Audiences Behaving Badly


Blame it on Netflix. It seems that some of us are so accustomed to viewing entertainment from the comfort of our sofa that we’ve forgotten how to comport ourselves during a live performance. 

From texting during a dramatic scene to intrusively video-recording a musical act (why not just enjoy the moment?), you don’t have to look far to find audience members behaving badly. 

Sometimes the behavior is so egregious that performers and production staff are forced to take matters into their own hands. Broadway star Patti LuPone made national headlines when she snatched a cellphone away from a text-crazy audience member in the middle of a live performance. 

Hope Sandoval, the ethereal vocalist from the alternative rock band Mazzy Star, once stopped midway through an intimate ballad at Harlow’s to chastise some loud patrons for yammering on during her set and shouting out comments about her appearance.

Buck Busfield, artistic director at Sacramento’s B Street Theatre, recalls the night when a drunk young couple was sitting in the front row. “Every time there was a scene change and the lights were dimmed, they began making out.” When the lights came back up, “they would sort of stop,” he says. But they were “clearly more interested in getting a room than watching the play.” 

As the amorous behavior continued, the audience became more and more uncomfortable. “The stage manager called me, and at intermission I was going to ask them to please leave the theater. At the top of intermission, I was heading toward the couple when they were surrounded by a circle of patrons who proceeded to throw them out of the theater!” 

Sometimes, it’s hard not to take the behavior personally. Rick Kleber, a company member at B Street, recalls the uninterested grandmother who would bring her two grandkids to the theater and always sat in the front row. “The kids would love the shows, but Grandma never watched them. She was always busy knitting a sweater, ball of yarn on the floor. No matter what we did as actors, nothing seemed to distract her from her knitting.”

Of course, not every disturbance from the audience ends badly, as B Street company member Jason Kuykendall can attest. “It was a matinee, and I was doing ‘Brighton Beach Memoirs.’ I was playing Stanley. I was talking about running away from home, and I have a line that says, ‘Maybe I’ll join the army. A sergeant in the army makes real good dough.’ And an older gentleman in the audience slowly yelled, ‘Sergeants don’t make crap.’ The other actor and I had to bow our heads and hide our laughter. The audience erupted. No offense to Neil Simon, but it was the biggest laugh in the show.”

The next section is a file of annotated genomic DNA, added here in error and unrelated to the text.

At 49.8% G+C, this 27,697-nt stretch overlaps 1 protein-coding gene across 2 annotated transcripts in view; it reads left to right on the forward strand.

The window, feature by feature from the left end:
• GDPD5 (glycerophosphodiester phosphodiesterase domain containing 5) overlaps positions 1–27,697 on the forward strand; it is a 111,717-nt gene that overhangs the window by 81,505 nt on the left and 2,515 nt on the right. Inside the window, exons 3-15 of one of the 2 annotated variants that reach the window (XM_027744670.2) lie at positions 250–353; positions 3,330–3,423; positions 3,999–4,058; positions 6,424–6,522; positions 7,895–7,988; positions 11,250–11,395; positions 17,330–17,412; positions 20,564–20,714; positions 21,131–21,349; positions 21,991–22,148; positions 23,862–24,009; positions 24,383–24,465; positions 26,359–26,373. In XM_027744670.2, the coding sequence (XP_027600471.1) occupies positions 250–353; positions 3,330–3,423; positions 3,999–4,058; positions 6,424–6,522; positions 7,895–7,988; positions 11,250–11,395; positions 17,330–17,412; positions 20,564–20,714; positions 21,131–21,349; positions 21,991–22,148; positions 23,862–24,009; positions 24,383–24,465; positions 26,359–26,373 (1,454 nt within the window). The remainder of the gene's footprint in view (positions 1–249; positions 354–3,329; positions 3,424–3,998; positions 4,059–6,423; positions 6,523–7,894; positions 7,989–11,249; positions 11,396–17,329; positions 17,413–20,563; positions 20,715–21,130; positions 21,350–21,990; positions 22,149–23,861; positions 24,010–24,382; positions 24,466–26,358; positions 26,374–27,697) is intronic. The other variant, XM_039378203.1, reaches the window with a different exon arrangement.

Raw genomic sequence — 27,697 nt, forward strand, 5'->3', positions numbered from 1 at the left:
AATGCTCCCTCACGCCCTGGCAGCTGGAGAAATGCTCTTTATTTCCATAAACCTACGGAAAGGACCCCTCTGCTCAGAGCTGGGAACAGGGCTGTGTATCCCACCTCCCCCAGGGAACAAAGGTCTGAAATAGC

We asked Misty Day, marketing manager at Capital Stage, for a theater insider’s perspective on how to be a gracious audience member. Her suggestions:

*Arrive early so you can use the restroom before the performance. If you require frequent bathroom breaks, ask to be seated near an exit when you purchase your tickets.

*Save candy for the lobby. “My major pet peeve is little wrappers. The act of unwrapping is possibly the most obnoxious sound ever. Pretty much everyone in theater can’t stand it.” Same with squeezing empty water bottles. Don’t do it.

*If you arrive late, be patient. Let the house manager seat you during a scene shift rather than try to stumble through a dark theater on your own. 

*Save your comments for after the show. “Talking is completely distracting and very disrespectful.” If you have to ask a neighbor, “What’d he say?” because you are hard of hearing, borrow a listening device from the theater instead. 

* “Embrace the fact that it’s a community event, that you’re sharing the experience not only with the actors but the other patrons as well. Anything you might do or say affects everybody in the room.”